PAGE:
Another EXAMPLE:

Syd rushes unannounced into the office of Kabir's wife, Kazabi. Syd says, breathlessly again, "I'm not going to hurt you. I work for American Intelligence. I need some information about your husband." No introduction. No ID is shown. Yeah, right. Remember who her exhusband is, Kabir-the-warlord. He could have sent Syd! Ridiculous approach. How could Kazabi respond but to refuse? "No one knows that I'm here. No one will ever know," Syd adds, all but gasping. What is with all the breathless delivery of dialogue?

More hyperbole follows: "A horrible dangerous man [The Boogie Man?] is here with your husband," Syd tells Kazabi. Did I mention keeping a straight face for this episode is a challenge? Similar exchanges are woven liberally throughout the script for this week's episode. This episode is CNN revisited. Lots of talking heads, but little of substance said.

Not just dialogue is over-the-top. Action is too.

EXAMPLE:

Rimbaldi's cum Caplan's cum Sloane's "neutrino" weapon is activated on a church in Mexico City. Though supposedly evacuated at Vaughan's warning, innocents remain. Several people burst into flame and flap around in their robes, (I guess to "fan the flames" for greater visual effect). Hoaky music kicks in as robed parishoners flap around in slow motion. Goofy. Unnecessary and unsuspenseful.

Another EXAMPLE:

Dixon and Vaughan, enroute to rescue Syd, obviously (since no alarm raised) sneak into Kabir's compound undetected. Why then not just sneak out the same way? Why leave instead through the front courtyard, blowing away so many guards? What ever happened to tranquillizing dart guns and stealth in this show?

Oh well, take heart. There is always next week. Duds are few and far between with Alias, a show where "over-the-top" usually refers to "excellence". Tune in next week.



COMMENTARY 2

This commentary is by Zero and E.

"All I have is a vision."

THINGS THAT WORKED:

-"All I have is a vision."

~A risky proposition

"I am a man with no country and few alliances." A collector of trifling charms, an evocator of faded manuscripts, Sloane waits, armed with faith or secret knowledge, unmoved and untouchable. Holding audience with Sark, he grows weary of his ambitious protégé's marked impatience and unguarded naiveté. Sark, too, seems restless, wary of his associate's audacious, headlong gambles: all risk and little payoff. Bound to an uneasy partnership by an inescapable reciprocality, Sloane strides forward with no consideration for his methods, and a disquieted Sark compliments his colleague's drive with an unyielding determination of his own.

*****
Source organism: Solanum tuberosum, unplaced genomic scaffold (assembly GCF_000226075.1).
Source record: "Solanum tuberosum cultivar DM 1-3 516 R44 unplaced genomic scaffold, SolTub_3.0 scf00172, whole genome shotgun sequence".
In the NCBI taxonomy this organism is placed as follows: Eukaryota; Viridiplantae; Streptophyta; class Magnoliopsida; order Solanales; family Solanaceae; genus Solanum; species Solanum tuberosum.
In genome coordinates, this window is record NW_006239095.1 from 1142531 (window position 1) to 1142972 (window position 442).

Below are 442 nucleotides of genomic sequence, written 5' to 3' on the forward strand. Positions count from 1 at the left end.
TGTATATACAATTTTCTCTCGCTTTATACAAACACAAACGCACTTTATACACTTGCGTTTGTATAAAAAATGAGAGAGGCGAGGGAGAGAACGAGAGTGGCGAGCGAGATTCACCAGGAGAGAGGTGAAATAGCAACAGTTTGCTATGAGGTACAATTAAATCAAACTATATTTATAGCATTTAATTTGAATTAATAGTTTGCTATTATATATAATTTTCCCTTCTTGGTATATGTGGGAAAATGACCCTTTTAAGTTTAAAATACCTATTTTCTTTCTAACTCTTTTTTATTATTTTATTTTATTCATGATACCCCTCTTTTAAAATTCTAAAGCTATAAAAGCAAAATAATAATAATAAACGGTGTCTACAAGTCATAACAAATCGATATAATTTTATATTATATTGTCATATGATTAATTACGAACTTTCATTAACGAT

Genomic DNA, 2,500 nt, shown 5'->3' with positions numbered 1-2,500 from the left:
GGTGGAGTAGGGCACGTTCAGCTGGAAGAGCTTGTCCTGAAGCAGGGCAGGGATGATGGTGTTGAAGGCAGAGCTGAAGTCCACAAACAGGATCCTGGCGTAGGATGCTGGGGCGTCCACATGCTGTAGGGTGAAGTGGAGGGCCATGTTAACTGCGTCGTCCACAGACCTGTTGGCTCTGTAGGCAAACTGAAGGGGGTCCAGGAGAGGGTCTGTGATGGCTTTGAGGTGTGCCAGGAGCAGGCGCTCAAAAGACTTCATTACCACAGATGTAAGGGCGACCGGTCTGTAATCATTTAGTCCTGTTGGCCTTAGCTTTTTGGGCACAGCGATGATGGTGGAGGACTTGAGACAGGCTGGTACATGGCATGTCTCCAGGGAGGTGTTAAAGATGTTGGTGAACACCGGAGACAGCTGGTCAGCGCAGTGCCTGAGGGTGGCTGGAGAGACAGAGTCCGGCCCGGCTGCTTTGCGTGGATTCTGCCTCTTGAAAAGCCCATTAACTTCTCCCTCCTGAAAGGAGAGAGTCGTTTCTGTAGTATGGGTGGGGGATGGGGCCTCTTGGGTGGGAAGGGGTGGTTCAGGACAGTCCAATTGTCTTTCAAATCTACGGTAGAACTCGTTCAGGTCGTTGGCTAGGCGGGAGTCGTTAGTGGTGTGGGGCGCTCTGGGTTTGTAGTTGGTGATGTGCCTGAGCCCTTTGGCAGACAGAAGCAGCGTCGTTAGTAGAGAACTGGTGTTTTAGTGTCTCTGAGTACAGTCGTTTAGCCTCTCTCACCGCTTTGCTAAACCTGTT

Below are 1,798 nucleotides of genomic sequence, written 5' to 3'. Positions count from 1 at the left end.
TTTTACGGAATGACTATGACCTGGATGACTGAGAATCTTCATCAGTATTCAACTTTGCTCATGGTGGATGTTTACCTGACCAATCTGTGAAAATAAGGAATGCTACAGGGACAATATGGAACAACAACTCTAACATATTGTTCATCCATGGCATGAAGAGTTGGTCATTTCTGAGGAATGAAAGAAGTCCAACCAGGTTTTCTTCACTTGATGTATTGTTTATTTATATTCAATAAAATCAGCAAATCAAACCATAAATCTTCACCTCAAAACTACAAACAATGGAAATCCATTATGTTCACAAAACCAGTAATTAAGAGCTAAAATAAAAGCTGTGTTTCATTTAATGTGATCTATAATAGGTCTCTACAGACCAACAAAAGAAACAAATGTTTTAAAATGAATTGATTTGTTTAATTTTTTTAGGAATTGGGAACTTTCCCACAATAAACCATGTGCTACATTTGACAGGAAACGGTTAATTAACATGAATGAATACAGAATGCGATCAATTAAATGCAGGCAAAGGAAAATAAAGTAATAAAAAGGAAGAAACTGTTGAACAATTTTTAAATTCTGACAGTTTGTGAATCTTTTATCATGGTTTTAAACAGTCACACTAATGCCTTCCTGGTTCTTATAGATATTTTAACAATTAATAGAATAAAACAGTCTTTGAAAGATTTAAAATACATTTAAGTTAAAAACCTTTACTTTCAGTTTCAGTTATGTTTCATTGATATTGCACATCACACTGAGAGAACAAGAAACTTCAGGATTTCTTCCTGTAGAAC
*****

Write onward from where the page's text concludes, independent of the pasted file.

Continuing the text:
Resigned to their pairing, the two men work with the swift fluidity of a tacit fidelity, reacting instinctively, collaborating with surprising dexterity.

As Sark extends a hand, pulling Sloane into the safety of the van, the two share a moment of smug exhilaration, expressions mirrored in taunting satisfaction.

The volatility of this coalition, the willingness to use one another and to be used, seems a horrifying portent of things come. They are such an unlikely pair, a disillusioned veteran and an unaccountably powerful youth, two lone wolves working in concert toward an amorphous end. It is truly an intriguing dynamic.

~Gethsemane Eclipsed

"I told you not to come after me, Sydney. I warned you that I will kill you if you interfere. If you knew what I have in here... if you knew what my plans are. This is bigger than SD-6, Sydney... than the CIA."

The episode hangs in the fog of a penumbral ambiance, a smoke-filled world illuminated by glaring lights and tragic fires. Sloane has darkened the present with the lingering specter of his past, offering up the multitudes in sacrifice. In his absence, we bear witness to the price of his crusade, paralyzed in the church, haunted by the devastating poeticism of... loss. There was such a heartbreaking hollowness, a pointlessness to this work of destruction, a disregard for the sanctity of life. And the enormity of the moment was made all the more piercing by the sorrowful elegance of symbolism and color and vibrancy. So much for so little. A half page. Another puzzle.

"And you being deceived by me and me being betrayed by you. If things were different."

Sydney's form emerges from the darkness, centered and symmetrical. Disembodied voices and fleeting images wander through the shadows, careless smoke curling into the light, the only measure of time the abrupt call of a door and the punctuated flood of vision.

"Sydney. Tell him what he wants to hear... or this will not end well. You know, in many ways, I will always consider you my proudest accomplishment. Please, Sydney... Unfortunately, I can't do anything about this."

Marked by a disorienting transience, we become confined, drawing nearer to Sydney physically as she draws nearer to her end. Sloane claims subjugation to his own design. Resignation to destiny. A fate relinquished. Another victim.

And with the kiss of Judas, he leaves her.

"Goodbye Sydney."

-As We Make Our Vow

'take your eyes off me
there's nothing here to see
just trying to keep my head together
and as we make our vow
let us remember how
there's nothing good that lasts forever'

In a world where the only tangible goal is revenge and all that was familiar has been displaced, where is home? The faces of loved ones have been distorted by pain and deception and those to whom our characters once returned no longer welcome them. Diane and Francie are turned to strangers and, though Dixon is touched by the grief of his loss, Sydney senses its presence, but cannot know it.